Three United fans in the pub

Toasting The King: Fans pay tribute to Cantona

Wednesday 06 December 2017 16:40

Eric Cantona didn't just light up the Old Trafford pitch, he enraptured the stands too an quickly became a fans' icon. We recently repaired to the Peveril of the Peak - one of his favourite Manchester pubs - to reminisce with five loyal subjects about the magnetism of King Eric...


Andrew Lindsay: I remember thinking that I disliked him because he was arrogant, but really I disliked him because he played for Leeds!

Pete Boyle: I'm not going to pretend that I clapped when he did that great overhead kick at Old Trafford for Leeds in September 1992. I was probably still calling him a so-and-so, but he had something. People respected what they were seeing. Maybe not everyone was standing and applauding, but people were thinking: 'Wow, he looks half-decent this lad.'

Neil Meehan: I remember him scoring goals when Leeds won the title and the Charity Shield in 1992, when he scored a hat-trick against Liverpool. It was a showpiece game and a lot bigger back then. I didn't know anything about his personality. I just knew he scored lots of goals and made the difference for Leeds.

Anthony Murphy: I always rated Cantona and I couldn't understand how he could be at a club like Leeds, with the type of team they had and the mentality of their fans. It was the wrong club.

Gemma Thompson: He was that first foreign player that really stood out. He brought excitement to the league.

The Peveril of the Peak in Manchester was one of Cantona's favourite pubs while he was playing


PB: I was absolutely stunned by it. I remember exactly where I was the day he signed and I didn't really believe it. This was before blanket coverage with Sky Sports and you heard through a phone call or Teletext, or it came on Piccadilly Radio news. Eric was an idol of the fans at Leeds.

NM: I was on the school playground and someone told me. I don't know if it was a midday signing or not, but word went round about it. And even though he was Leeds and instrumental in stopping us winning the league the year before, which I was gutted about, everyone was dead excited.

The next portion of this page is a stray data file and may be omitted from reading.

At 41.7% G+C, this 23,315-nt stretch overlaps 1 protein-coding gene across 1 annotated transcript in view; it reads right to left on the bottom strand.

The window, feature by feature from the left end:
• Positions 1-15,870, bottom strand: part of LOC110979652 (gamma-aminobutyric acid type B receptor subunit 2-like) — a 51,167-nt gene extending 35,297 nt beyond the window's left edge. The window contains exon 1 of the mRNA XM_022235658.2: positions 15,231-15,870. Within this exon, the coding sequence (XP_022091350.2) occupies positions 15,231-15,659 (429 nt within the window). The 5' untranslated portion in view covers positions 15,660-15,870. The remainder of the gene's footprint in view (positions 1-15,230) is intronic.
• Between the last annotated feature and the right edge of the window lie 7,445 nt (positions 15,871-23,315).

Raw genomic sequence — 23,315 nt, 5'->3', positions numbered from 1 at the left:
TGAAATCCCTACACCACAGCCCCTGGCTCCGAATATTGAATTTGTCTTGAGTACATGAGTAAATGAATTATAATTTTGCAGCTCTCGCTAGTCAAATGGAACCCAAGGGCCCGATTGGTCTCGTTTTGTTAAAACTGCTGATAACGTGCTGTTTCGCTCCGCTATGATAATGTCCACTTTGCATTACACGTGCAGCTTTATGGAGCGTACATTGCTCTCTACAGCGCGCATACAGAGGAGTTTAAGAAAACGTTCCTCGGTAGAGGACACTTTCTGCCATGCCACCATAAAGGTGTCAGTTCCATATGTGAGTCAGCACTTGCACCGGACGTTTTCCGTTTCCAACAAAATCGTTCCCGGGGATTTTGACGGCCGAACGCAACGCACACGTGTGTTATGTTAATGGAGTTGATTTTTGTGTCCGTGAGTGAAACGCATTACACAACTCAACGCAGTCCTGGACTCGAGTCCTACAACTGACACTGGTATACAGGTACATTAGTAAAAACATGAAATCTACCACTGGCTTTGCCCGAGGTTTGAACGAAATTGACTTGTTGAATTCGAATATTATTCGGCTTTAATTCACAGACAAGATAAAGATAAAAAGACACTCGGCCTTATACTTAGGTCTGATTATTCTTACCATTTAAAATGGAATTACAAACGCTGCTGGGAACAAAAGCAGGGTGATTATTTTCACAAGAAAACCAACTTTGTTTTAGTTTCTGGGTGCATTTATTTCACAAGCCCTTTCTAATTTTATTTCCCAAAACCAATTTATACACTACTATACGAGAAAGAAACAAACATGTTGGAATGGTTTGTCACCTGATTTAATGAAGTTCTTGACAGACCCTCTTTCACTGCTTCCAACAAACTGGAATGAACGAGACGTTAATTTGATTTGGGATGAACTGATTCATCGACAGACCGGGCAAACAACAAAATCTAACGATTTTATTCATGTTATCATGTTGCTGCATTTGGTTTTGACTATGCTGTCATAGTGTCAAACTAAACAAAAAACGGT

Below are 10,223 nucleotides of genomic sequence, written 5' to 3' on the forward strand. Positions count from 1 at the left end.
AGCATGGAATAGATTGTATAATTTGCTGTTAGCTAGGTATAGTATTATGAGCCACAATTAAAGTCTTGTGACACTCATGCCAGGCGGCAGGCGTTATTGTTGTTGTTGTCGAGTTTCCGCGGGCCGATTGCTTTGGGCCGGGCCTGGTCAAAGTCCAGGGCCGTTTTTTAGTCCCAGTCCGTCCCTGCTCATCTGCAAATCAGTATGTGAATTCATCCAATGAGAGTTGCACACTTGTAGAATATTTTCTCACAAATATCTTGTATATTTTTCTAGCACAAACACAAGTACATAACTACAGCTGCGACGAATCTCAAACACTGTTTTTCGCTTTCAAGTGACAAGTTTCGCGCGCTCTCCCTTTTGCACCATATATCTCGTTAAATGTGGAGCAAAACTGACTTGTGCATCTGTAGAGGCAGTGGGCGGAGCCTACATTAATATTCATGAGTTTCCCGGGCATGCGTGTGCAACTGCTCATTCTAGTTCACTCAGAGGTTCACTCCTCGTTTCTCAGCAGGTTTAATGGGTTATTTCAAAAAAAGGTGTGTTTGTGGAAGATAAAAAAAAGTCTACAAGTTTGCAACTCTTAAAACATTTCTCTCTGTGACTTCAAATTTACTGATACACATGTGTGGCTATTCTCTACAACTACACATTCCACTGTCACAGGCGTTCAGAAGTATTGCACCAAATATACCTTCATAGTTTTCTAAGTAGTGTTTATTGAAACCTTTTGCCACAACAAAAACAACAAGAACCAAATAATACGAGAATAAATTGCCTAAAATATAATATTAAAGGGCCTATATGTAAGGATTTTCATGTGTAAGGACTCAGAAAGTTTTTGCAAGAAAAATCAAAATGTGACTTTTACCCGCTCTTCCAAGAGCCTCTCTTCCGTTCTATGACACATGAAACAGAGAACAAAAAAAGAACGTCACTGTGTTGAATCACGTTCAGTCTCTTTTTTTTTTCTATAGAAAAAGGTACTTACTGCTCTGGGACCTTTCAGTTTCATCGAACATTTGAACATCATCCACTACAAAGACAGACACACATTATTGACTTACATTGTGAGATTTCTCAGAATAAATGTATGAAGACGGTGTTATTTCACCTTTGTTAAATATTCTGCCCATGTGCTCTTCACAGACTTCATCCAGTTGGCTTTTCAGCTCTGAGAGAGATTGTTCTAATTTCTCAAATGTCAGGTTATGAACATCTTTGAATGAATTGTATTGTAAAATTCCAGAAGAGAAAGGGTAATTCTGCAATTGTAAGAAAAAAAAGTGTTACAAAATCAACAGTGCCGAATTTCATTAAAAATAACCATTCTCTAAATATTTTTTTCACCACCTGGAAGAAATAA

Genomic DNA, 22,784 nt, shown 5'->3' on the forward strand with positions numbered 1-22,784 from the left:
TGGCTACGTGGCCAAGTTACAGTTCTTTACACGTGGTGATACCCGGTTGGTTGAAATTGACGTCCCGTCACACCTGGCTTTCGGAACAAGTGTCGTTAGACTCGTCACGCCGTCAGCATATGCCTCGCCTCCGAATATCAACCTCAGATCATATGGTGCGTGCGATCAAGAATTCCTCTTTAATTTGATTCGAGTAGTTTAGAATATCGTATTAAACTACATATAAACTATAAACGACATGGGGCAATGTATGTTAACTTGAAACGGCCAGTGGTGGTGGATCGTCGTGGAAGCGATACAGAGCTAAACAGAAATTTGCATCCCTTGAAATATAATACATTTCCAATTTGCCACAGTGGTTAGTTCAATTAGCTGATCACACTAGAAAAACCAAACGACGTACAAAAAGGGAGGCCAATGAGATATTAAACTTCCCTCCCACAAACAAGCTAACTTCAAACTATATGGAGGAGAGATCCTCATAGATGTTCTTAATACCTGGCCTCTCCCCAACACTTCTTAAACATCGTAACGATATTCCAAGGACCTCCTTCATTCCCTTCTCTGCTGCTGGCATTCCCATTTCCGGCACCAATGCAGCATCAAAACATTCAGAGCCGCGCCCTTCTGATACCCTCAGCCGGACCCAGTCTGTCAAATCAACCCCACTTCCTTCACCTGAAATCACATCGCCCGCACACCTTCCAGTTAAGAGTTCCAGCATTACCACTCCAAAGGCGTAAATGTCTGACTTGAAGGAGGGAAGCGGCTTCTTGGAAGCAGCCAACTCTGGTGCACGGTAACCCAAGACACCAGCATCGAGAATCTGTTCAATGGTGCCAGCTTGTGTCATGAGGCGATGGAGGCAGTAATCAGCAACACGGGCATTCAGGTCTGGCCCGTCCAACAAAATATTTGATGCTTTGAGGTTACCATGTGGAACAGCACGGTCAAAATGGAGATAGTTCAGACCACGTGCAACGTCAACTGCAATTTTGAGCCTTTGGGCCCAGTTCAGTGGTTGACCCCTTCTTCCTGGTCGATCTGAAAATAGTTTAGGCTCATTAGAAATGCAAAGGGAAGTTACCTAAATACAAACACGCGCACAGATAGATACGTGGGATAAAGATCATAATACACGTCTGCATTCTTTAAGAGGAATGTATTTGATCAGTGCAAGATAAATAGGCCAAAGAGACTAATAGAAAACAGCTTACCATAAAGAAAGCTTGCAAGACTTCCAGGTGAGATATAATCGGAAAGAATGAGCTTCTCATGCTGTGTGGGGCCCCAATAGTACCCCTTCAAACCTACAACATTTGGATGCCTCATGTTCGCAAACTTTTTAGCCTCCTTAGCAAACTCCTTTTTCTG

AM: No one could believe it. There wasn't excitement as much as disbelief.

PB: We were all chuffed because it had wound Leeds up. It was like stealing someone you don't like's girlfriend. Some of their fans had even released that song about him (Ooh La La's Why I Love You, I Don't Know Why, But I Love You). 

GT: There was an aura about him straight away. Even on the signing pictures with Sir Alex, he just looked right in the stadium holding the scarf up. Hearing him talk, actually, not long after he signed, you could tell he also felt a warmth as soon as he arrived. It just felt like it was right. Like it was a match.

Neil Meehan: "Eric was always the one player on the pitch who could do something special - and he often did!"

AM: There was great anticipation as he warmed up [Cantona came on as a second-half substitute for Ryan Giggs]. He had a good game but he didn't score, although United won anyway. The anticipation was greater than what he actually did on his debut.

PB: Even if he didn't score, everyone was singing about him, because he was the icon, the pin-up boy of Leeds’ team. But also, because we're all cynics, a bit of you thought: 'Why did they let him go?' 


PB: There'd be women with husbands going up to him in restaurants saying: "Eric, you can have my children!"

GT: One of my standout memories of when he first joined was going to the Cliff. I used to go as many times as I could. I remember Ince and Schmeichel used to get off quite quickly but he always came over and spent ages signing.